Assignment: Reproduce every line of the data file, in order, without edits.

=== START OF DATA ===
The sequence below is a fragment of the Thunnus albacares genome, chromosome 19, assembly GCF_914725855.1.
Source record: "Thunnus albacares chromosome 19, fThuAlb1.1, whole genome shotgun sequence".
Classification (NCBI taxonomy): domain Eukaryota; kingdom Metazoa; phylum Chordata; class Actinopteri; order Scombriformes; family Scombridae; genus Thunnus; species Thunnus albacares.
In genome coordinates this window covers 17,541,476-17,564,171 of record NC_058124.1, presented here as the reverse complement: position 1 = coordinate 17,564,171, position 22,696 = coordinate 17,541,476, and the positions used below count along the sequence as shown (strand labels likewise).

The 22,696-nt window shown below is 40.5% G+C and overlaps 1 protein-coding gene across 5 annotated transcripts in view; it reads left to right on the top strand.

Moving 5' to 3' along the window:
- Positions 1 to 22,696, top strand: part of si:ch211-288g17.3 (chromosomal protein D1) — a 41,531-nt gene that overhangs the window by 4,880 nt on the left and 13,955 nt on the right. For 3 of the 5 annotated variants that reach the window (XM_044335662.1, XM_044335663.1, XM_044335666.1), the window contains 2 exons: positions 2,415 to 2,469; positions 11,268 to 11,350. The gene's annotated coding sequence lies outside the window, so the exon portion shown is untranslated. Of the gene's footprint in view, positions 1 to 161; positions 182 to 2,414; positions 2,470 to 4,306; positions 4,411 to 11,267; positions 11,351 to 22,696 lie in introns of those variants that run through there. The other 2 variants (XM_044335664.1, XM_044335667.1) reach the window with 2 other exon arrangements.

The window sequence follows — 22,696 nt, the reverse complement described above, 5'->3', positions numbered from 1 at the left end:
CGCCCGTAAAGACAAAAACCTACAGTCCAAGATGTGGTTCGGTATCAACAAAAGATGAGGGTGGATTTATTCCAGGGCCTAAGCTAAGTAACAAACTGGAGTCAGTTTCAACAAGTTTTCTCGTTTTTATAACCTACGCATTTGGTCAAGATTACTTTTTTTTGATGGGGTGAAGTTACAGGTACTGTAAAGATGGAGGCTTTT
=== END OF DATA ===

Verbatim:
The sequence below is a fragment of the Thunnus albacares genome, chromosome 19, assembly GCF_914725855.1.
Source record: "Thunnus albacares chromosome 19, fThuAlb1.1, whole genome shotgun sequence".
Classification (NCBI taxonomy): domain Eukaryota; kingdom Metazoa; phylum Chordata; class Actinopteri; order Scombriformes; family Scombridae; genus Thunnus; species Thunnus albacares.
In genome coordinates this window covers 17,541,476-17,564,171 of record NC_058124.1, presented here as the reverse complement: position 1 = coordinate 17,564,171, position 22,696 = coordinate 17,541,476, and the positions used below count along the sequence as shown (strand labels likewise).

The 22,696-nt window shown below is 40.5% G+C and overlaps 1 protein-coding gene across 5 annotated transcripts in view; it reads left to right on the top strand.

Moving 5' to 3' along the window:
- Positions 1 to 22,696, top strand: part of si:ch211-288g17.3 (chromosomal protein D1) — a 41,531-nt gene that overhangs the window by 4,880 nt on the left and 13,955 nt on the right. For 3 of the 5 annotated variants that reach the window (XM_044335662.1, XM_044335663.1, XM_044335666.1), the window contains 2 exons: positions 2,415 to 2,469; positions 11,268 to 11,350. The gene's annotated coding sequence lies outside the window, so the exon portion shown is untranslated. Of the gene's footprint in view, positions 1 to 161; positions 182 to 2,414; positions 2,470 to 4,306; positions 4,411 to 11,267; positions 11,351 to 22,696 lie in introns of those variants that run through there. The other 2 variants (XM_044335664.1, XM_044335667.1) reach the window with 2 other exon arrangements.

The window sequence follows — 22,696 nt, the reverse complement described above, 5'->3', positions numbered from 1 at the left end:
CGCCCGTAAAGACAAAAACCTACAGTCCAAGATGTGGTTCGGTATCAACAAAAGATGAGGGTGGATTTATTCCAGGGCCTAAGCTAAGTAACAAACTGGAGTCAGTTTCAACAAGTTTTCTCGTTTTTATAACCTACGCATTTGGTCAAGATTACTTTTTTTTGATGGGGTGAAGTTACAGGTACTGTAAAGATGGAGGCTTTT